On rising assets and covering yours
Anthony Peters looks at what’s moving markets, the slump in China, and Cameron’s tax promise.
Anyone who thinks that, following yesterday’s inconsistent price action in risk markets, we might know more today about the possible outcome of the Greece situation than we did yesterday either knows something nobody else does or has been smoking something which might get him into trouble with the boys in blue.
The Greeks tell us that an agreement is within reach but Wolfgang Schaeuble, the German Minister of Finance and the guy with his finger on the “Go” button, told German TV news last night that he was “surprised” by such reports and that negotiations “still haven’t come very far”. Whom do we believe?
I suppose rising asset prices – some think we’re looking at a bubble formation, some don’t – might well motivate investors to take a Panglossian approach and readily justify themselves by simply buying more. I can only repeat the observation that a money manager gets more stick for being short or underweight when the market continues to rise than being wiped out along with the crowd if, as and when the rally breaks down.
Despite the headline chasing, the market was more spongy than it was up and down. That did not prevent the tech-heavy NASDAQ index from coming close to making a new high. Even Apple Inc, which has struggled since February, is within US$1.00 of the all-time high it made in February.
Perhaps the lack of new data – the US only had weekly mortgage applications on the slate – had markets forget the deluge of releases on Tuesday which might well have pushed the FOMC closer to making that first move rather than further away.
Given the uncertainties on both the Fed policy front and on the outcome of Greece, one would have expected some defensive moves but in the current environment long appears to be the new neutral.
Perhaps the greatest beneficiary of the gay abandon with which risk is being treated was the City of Chicago which raised US$674m in the US municipal bond market just days after it was downgraded to junk status by Moody’s. There had been all kinds of fears that investors would pot it up with the likes of Detroit but in the event there was a book of over US$6 bn in orders and the deal priced comfortably through guidance.
Financially, Chicago is in deep doo-doo with a massively underfunded pension scheme but nobody seems to care. Perhaps the Americans are looking at Greece and weighing up the chances that the powers that be would ever permit it to default.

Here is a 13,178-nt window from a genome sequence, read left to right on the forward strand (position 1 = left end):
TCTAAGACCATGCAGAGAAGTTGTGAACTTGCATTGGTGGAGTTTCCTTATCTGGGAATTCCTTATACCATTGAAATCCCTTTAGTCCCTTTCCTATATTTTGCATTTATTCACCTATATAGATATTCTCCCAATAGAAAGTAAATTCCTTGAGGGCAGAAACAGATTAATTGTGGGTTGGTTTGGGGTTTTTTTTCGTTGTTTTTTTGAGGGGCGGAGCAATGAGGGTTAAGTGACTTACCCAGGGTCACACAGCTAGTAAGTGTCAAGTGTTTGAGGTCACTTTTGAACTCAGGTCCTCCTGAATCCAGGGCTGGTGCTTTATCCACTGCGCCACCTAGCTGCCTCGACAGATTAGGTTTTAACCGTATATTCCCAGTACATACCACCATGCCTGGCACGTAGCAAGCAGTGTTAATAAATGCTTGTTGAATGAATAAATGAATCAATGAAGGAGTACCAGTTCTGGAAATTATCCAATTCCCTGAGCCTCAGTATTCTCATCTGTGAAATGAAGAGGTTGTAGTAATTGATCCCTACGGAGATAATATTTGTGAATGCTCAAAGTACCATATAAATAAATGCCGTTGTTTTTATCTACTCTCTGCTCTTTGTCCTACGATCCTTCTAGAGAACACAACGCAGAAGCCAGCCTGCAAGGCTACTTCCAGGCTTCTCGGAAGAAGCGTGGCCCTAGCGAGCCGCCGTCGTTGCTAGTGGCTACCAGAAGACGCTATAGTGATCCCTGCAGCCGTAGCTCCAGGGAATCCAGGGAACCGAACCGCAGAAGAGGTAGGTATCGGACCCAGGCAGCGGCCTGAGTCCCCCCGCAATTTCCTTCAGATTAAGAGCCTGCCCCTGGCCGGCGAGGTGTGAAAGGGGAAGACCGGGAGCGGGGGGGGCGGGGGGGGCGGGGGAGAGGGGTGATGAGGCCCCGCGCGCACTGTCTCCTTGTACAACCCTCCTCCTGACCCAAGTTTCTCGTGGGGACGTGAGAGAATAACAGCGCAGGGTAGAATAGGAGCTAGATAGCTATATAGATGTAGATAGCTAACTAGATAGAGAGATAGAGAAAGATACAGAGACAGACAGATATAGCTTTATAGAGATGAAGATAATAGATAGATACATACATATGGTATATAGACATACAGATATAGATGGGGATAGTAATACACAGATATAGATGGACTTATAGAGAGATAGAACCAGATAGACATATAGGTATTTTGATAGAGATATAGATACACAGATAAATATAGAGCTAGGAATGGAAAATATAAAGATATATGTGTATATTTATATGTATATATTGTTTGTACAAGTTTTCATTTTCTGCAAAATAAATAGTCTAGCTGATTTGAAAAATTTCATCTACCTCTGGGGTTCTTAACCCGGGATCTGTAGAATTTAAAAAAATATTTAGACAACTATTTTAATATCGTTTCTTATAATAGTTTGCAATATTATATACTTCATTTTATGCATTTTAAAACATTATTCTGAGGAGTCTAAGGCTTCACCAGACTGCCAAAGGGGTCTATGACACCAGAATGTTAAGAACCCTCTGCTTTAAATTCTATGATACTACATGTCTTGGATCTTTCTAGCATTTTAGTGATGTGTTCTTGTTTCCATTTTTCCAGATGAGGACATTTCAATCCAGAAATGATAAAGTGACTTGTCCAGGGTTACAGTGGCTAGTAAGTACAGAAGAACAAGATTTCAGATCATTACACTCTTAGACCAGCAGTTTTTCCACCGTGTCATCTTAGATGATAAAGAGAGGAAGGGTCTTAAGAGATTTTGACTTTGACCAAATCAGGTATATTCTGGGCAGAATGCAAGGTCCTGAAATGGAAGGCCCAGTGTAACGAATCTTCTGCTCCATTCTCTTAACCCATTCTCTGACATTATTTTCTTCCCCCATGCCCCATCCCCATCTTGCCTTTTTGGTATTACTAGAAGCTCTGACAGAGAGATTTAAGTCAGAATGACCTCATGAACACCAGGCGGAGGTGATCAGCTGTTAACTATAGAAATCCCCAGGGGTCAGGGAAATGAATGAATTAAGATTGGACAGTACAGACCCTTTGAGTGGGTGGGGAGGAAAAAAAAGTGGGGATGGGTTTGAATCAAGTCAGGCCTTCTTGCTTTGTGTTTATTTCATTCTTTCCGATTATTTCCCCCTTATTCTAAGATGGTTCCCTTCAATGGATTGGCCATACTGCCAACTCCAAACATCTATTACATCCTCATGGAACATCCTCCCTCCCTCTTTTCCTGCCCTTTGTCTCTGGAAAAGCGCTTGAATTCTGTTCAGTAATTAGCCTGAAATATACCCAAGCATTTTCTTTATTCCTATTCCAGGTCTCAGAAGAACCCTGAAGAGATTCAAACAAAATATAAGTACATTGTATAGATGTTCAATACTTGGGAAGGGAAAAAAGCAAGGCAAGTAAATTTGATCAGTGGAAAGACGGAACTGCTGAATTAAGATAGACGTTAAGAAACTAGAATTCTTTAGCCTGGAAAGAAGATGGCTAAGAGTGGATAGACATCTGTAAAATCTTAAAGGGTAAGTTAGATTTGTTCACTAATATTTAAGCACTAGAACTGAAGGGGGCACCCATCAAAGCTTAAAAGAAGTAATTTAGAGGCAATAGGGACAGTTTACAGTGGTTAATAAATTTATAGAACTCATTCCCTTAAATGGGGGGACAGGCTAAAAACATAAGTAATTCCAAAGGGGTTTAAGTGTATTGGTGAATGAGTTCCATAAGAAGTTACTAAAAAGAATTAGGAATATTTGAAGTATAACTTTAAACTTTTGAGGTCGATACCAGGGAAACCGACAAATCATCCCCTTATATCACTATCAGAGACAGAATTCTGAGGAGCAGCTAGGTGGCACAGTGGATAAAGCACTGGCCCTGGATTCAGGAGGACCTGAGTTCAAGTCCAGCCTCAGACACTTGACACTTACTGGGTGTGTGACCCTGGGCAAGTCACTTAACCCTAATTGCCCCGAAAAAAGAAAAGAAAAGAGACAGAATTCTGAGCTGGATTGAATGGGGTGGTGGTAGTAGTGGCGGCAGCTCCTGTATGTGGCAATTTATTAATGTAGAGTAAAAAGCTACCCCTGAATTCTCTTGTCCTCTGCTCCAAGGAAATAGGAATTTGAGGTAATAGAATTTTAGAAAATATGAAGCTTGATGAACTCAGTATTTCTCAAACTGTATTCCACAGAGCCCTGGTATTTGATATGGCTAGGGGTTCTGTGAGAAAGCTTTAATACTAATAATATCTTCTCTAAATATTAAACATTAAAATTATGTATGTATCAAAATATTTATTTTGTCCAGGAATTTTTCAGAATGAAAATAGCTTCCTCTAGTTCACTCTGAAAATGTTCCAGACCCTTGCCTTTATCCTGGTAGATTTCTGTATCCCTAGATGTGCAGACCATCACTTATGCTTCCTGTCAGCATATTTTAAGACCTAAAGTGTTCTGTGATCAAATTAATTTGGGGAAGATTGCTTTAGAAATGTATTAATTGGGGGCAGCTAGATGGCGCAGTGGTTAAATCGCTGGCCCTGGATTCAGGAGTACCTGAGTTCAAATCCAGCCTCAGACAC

While Europe and the US went to bed in party mode, China has woken up with the hang-over. The PBOC began to drain liquidity by way of reverse repos and stock markets have gone into free-fall. This is not what most had expected. The central bank was supposed to, or so markets assumed, continue easing in order to prop up the economy. I had questioned that when suggesting that if monetary easing was only being implemented in order to support deeply indebted municipalities and the evident property bubble, it would do more harm than good.
This draining exercise is good news for opponents of the sort of excessive central bank action which distorts markets – which currently includes pretty much all major ones – beyond recognition by encouraging over-leveraging by retail investors. The effect has been immediate and the Shanghai Composite is, at time of writing, down by over 6½%. The Shenzhen Composite has lost 5½% and the Hang Seng is down by 2½%. Full marks to the PBOC; Federal Reserve, are you watching?
The sharp correction in China should not affect European markets as its silly stock market rally has largely been a local phenomenon so this correction should remain so too but one never can tell.
Election victory, by George…
In the UK yesterday, the new parliament was reopened with the Queen’s Speech – that’s Her Majesty reading a statement prepared by the government – in which the legislative programme has been set out. Unsurprisingly, the key piece will be the law on the EU in/out referendum.
It also includes the proposed law which bans the government from increasing income tax and VAT and National Insurance before the next election in five year’s time. I’m not sure why Dave “you may now call me David again” Cameron wants to paint himself and his Chancellor, George Osborne, into such a tight fiscal corner but we can but sit back and to see.
A propos, George Osborne; I have met and spoken to many Labour and Liberal voters since the elections and they seen to universally agree that it was Osborne and not Cameron who won the elections for the Tories. I couldn’t agree more.